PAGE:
The making and breaking of trust in pension providers: An empirical study of pension participants

Harry van Dalen, Kene Henkens

Research output: Contribution to journalArticleScientificpeer-review

Abstract

Trust in pension institutions is pivotal in making pension decisions, like saving or enrolling in pension programs. But which traits of pension institutions matter in making or breaking trust in providers like pension funds, banks or insurance companies? This paper presents an empirical analysis of the underlying forces of trust in private pension providers in the Netherlands. Based on a large-scale survey among pension participants, we show that the perceived integrity, competence, stability and benevolence of pension providers matter in assessing their trustworthiness. First, pension funds are more trusted than banks or insurance companies, a difference that is primarily related to weights attached to perceived levels of integrity and stability. Second, higher educated participants have a significantly higher propensity to trust pension providers than lower educated. Third, transparency as perceived by participants plays virtually no role in establishing trust.
LanguageEnglish
Pages473-491
JournalGeneva Papers on Risk and Insurance: Issues and Practice
Volume43
Issue number3
DOIs
StatePublished - 20 Jun 2018

Fingerprint

Empirical study
Pensions
Pension funds
Insurance companies
Integrity
Private pensions
Trustworthiness
Empirical analysis
Benevolence
Transparency
Propensity
The Netherlands

Keywords

  • Trust
  • Pension
  • Pension funds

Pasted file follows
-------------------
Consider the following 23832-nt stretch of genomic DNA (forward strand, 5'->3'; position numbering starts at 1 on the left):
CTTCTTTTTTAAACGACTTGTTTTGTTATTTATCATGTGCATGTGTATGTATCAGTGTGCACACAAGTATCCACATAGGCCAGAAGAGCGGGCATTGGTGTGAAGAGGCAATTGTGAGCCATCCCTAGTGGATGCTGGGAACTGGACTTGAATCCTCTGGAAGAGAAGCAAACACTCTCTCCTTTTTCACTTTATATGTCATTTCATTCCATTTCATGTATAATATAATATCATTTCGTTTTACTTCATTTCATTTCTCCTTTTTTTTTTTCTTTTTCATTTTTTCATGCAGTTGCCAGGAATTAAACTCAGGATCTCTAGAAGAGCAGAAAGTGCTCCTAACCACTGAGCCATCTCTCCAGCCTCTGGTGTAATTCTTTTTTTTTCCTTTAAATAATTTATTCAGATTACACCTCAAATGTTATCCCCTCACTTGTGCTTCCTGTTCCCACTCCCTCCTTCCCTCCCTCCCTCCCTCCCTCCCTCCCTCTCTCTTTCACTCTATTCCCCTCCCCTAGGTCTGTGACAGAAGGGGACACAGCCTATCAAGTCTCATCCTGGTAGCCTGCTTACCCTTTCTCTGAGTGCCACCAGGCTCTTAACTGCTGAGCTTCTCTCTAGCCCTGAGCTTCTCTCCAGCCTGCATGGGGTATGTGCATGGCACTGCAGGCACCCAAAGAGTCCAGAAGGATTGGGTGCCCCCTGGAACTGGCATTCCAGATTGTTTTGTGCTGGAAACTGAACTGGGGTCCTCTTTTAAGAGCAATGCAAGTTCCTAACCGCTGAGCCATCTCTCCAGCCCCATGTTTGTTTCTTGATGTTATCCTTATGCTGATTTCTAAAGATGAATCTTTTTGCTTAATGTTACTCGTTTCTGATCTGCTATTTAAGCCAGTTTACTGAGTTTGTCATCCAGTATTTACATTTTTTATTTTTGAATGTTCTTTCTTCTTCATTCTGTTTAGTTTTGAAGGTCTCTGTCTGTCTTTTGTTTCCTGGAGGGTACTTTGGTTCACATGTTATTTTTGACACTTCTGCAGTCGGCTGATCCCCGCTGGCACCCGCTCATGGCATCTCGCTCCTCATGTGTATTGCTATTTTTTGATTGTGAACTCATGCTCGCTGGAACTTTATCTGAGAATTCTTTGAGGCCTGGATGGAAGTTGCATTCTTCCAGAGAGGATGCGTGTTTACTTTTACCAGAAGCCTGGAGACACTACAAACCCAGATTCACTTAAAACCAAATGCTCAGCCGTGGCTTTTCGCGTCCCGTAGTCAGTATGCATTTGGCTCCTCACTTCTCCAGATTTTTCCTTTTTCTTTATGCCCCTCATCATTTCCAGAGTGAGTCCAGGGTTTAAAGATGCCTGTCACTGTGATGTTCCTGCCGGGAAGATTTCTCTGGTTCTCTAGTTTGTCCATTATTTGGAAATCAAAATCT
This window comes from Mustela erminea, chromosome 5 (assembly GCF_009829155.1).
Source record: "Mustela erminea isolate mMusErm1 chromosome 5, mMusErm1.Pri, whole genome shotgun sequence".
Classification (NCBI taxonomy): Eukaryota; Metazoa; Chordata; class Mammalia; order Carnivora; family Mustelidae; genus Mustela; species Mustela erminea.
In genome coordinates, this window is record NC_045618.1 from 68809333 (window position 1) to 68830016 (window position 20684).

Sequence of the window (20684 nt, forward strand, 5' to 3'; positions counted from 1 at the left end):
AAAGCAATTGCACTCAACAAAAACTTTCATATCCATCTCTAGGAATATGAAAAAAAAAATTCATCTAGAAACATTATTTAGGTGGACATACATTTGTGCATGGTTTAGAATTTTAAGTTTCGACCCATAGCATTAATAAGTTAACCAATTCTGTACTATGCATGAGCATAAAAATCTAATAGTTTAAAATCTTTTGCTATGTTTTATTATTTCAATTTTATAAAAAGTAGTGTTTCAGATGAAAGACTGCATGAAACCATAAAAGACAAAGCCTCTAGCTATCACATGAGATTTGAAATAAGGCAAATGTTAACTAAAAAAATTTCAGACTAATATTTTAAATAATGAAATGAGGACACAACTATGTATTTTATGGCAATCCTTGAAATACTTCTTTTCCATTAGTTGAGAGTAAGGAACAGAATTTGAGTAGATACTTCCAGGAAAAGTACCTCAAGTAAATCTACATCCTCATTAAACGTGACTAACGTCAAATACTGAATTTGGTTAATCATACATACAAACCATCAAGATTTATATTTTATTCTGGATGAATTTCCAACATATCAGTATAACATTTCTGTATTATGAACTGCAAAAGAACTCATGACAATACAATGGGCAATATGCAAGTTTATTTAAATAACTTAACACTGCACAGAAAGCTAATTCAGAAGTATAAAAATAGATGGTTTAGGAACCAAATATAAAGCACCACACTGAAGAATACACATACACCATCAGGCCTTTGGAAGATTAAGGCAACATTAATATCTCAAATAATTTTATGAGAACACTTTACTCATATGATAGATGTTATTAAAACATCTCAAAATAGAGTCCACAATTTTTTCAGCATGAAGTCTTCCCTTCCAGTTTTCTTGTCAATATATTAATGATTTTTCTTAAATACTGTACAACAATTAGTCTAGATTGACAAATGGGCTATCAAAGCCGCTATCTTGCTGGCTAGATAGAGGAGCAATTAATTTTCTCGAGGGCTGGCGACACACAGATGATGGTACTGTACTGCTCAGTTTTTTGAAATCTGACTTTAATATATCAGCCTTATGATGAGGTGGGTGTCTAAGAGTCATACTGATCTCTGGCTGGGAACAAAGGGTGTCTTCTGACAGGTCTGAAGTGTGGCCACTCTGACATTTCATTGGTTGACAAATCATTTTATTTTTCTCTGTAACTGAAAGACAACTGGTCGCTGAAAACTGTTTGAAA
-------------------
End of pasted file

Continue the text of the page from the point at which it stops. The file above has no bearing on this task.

• stability
  • integrity
  • transparancy

Cite this

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abstract = "Trust in pension institutions is pivotal in making pension decisions, like saving or enrolling in pension programs. But which traits of pension institutions matter in making or breaking trust in providers like pension funds, banks or insurance companies? This paper presents an empirical analysis of the underlying forces of trust in private pension providers in the Netherlands. Based on a large-scale survey among pension participants, we show that the perceived integrity, competence, stability and benevolence of pension providers matter in assessing their trustworthiness. First, pension funds are more trusted than banks or insurance companies, a difference that is primarily related to weights attached to perceived levels of integrity and stability. Second, higher educated participants have a significantly higher propensity to trust pension providers than lower educated. Third, transparency as perceived by participants plays virtually no role in establishing trust.",
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The making and breaking of trust in pension providers : An empirical study of pension participants. / van Dalen, Harry; Henkens, Kene.

In: Geneva Papers on Risk and Insurance: Issues and Practice, Vol. 43, No. 3, 20.06.2018, p. 473-491.

Research output: Contribution to journalArticleScientificpeer-review

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